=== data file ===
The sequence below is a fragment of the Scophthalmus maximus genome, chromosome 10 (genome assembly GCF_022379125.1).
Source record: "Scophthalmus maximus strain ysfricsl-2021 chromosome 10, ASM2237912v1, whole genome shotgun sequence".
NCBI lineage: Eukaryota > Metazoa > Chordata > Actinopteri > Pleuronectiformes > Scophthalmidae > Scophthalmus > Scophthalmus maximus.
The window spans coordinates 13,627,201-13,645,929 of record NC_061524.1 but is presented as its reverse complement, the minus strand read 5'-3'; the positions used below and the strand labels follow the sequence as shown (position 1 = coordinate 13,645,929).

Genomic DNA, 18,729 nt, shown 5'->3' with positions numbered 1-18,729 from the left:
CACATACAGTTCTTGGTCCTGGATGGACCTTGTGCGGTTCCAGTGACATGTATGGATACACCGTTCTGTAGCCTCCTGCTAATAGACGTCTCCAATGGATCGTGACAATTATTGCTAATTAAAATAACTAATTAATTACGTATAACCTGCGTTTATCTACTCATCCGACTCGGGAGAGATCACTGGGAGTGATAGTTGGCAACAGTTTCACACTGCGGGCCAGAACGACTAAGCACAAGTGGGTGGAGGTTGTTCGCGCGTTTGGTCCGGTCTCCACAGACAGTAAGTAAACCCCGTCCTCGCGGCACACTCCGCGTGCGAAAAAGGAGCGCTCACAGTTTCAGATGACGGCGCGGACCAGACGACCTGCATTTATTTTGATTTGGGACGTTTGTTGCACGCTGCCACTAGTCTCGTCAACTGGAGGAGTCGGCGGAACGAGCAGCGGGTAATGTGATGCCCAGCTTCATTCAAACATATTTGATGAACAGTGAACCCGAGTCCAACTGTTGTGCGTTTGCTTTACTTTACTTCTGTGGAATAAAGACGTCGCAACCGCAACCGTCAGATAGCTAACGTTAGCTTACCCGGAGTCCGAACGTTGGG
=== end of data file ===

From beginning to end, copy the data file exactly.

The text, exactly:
The sequence below is a fragment of the Scophthalmus maximus genome, chromosome 10 (genome assembly GCF_022379125.1).
Source record: "Scophthalmus maximus strain ysfricsl-2021 chromosome 10, ASM2237912v1, whole genome shotgun sequence".
NCBI lineage: Eukaryota > Metazoa > Chordata > Actinopteri > Pleuronectiformes > Scophthalmidae > Scophthalmus > Scophthalmus maximus.
The window spans coordinates 13,627,201-13,645,929 of record NC_061524.1 but is presented as its reverse complement, the minus strand read 5'-3'; the positions used below and the strand labels follow the sequence as shown (position 1 = coordinate 13,645,929).

Genomic DNA, 18,729 nt, shown 5'->3' with positions numbered 1-18,729 from the left:
CACATACAGTTCTTGGTCCTGGATGGACCTTGTGCGGTTCCAGTGACATGTATGGATACACCGTTCTGTAGCCTCCTGCTAATAGACGTCTCCAATGGATCGTGACAATTATTGCTAATTAAAATAACTAATTAATTACGTATAACCTGCGTTTATCTACTCATCCGACTCGGGAGAGATCACTGGGAGTGATAGTTGGCAACAGTTTCACACTGCGGGCCAGAACGACTAAGCACAAGTGGGTGGAGGTTGTTCGCGCGTTTGGTCCGGTCTCCACAGACAGTAAGTAAACCCCGTCCTCGCGGCACACTCCGCGTGCGAAAAAGGAGCGCTCACAGTTTCAGATGACGGCGCGGACCAGACGACCTGCATTTATTTTGATTTGGGACGTTTGTTGCACGCTGCCACTAGTCTCGTCAACTGGAGGAGTCGGCGGAACGAGCAGCGGGTAATGTGATGCCCAGCTTCATTCAAACATATTTGATGAACAGTGAACCCGAGTCCAACTGTTGTGCGTTTGCTTTACTTTACTTCTGTGGAATAAAGACGTCGCAACCGCAACCGTCAGATAGCTAACGTTAGCTTACCCGGAGTCCGAACGTTGGG